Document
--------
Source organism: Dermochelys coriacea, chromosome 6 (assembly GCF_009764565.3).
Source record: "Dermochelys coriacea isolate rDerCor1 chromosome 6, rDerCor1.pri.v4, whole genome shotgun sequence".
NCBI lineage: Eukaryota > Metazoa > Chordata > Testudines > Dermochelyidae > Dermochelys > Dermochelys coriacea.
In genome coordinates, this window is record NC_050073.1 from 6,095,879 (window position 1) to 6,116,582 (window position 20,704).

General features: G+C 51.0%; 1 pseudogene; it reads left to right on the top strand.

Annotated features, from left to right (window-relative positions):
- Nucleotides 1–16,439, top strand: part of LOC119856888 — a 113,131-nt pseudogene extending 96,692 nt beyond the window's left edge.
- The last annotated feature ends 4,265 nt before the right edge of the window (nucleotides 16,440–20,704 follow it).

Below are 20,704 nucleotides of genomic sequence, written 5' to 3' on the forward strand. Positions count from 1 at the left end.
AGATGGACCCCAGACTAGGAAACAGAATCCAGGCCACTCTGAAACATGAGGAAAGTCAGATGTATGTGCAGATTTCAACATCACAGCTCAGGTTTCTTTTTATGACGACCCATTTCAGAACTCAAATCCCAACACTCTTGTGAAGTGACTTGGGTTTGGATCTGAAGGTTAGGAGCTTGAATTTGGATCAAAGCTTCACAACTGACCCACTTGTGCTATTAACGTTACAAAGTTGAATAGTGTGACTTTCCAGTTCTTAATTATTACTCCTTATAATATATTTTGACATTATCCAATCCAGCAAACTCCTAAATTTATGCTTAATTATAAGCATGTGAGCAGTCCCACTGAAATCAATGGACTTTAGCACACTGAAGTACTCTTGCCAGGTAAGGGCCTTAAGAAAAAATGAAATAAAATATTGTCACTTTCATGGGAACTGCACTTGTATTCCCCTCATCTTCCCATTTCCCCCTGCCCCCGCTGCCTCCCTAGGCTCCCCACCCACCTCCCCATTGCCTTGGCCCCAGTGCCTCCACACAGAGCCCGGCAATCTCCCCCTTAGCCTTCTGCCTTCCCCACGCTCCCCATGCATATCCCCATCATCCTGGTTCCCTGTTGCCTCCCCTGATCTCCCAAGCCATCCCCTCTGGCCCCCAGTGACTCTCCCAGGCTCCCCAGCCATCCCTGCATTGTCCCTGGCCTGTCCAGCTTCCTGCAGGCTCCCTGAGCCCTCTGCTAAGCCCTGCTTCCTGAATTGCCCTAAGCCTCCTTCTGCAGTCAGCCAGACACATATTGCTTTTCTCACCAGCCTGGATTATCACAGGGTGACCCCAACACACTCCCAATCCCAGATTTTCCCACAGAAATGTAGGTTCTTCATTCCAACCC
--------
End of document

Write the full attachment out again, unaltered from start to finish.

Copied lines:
Source organism: Dermochelys coriacea, chromosome 6 (assembly GCF_009764565.3).
Source record: "Dermochelys coriacea isolate rDerCor1 chromosome 6, rDerCor1.pri.v4, whole genome shotgun sequence".
NCBI lineage: Eukaryota > Metazoa > Chordata > Testudines > Dermochelyidae > Dermochelys > Dermochelys coriacea.
In genome coordinates, this window is record NC_050073.1 from 6,095,879 (window position 1) to 6,116,582 (window position 20,704).

General features: G+C 51.0%; 1 pseudogene; it reads left to right on the top strand.

Annotated features, from left to right (window-relative positions):
- Nucleotides 1–16,439, top strand: part of LOC119856888 — a 113,131-nt pseudogene extending 96,692 nt beyond the window's left edge.
- The last annotated feature ends 4,265 nt before the right edge of the window (nucleotides 16,440–20,704 follow it).

Below are 20,704 nucleotides of genomic sequence, written 5' to 3' on the forward strand. Positions count from 1 at the left end.
AGATGGACCCCAGACTAGGAAACAGAATCCAGGCCACTCTGAAACATGAGGAAAGTCAGATGTATGTGCAGATTTCAACATCACAGCTCAGGTTTCTTTTTATGACGACCCATTTCAGAACTCAAATCCCAACACTCTTGTGAAGTGACTTGGGTTTGGATCTGAAGGTTAGGAGCTTGAATTTGGATCAAAGCTTCACAACTGACCCACTTGTGCTATTAACGTTACAAAGTTGAATAGTGTGACTTTCCAGTTCTTAATTATTACTCCTTATAATATATTTTGACATTATCCAATCCAGCAAACTCCTAAATTTATGCTTAATTATAAGCATGTGAGCAGTCCCACTGAAATCAATGGACTTTAGCACACTGAAGTACTCTTGCCAGGTAAGGGCCTTAAGAAAAAATGAAATAAAATATTGTCACTTTCATGGGAACTGCACTTGTATTCCCCTCATCTTCCCATTTCCCCCTGCCCCCGCTGCCTCCCTAGGCTCCCCACCCACCTCCCCATTGCCTTGGCCCCAGTGCCTCCACACAGAGCCCGGCAATCTCCCCCTTAGCCTTCTGCCTTCCCCACGCTCCCCATGCATATCCCCATCATCCTGGTTCCCTGTTGCCTCCCCTGATCTCCCAAGCCATCCCCTCTGGCCCCCAGTGACTCTCCCAGGCTCCCCAGCCATCCCTGCATTGTCCCTGGCCTGTCCAGCTTCCTGCAGGCTCCCTGAGCCCTCTGCTAAGCCCTGCTTCCTGAATTGCCCTAAGCCTCCTTCTGCAGTCAGCCAGACACATATTGCTTTTCTCACCAGCCTGGATTATCACAGGGTGACCCCAACACACTCCCAATCCCAGATTTTCCCACAGAAATGTAGGTTCTTCATTCCAACCC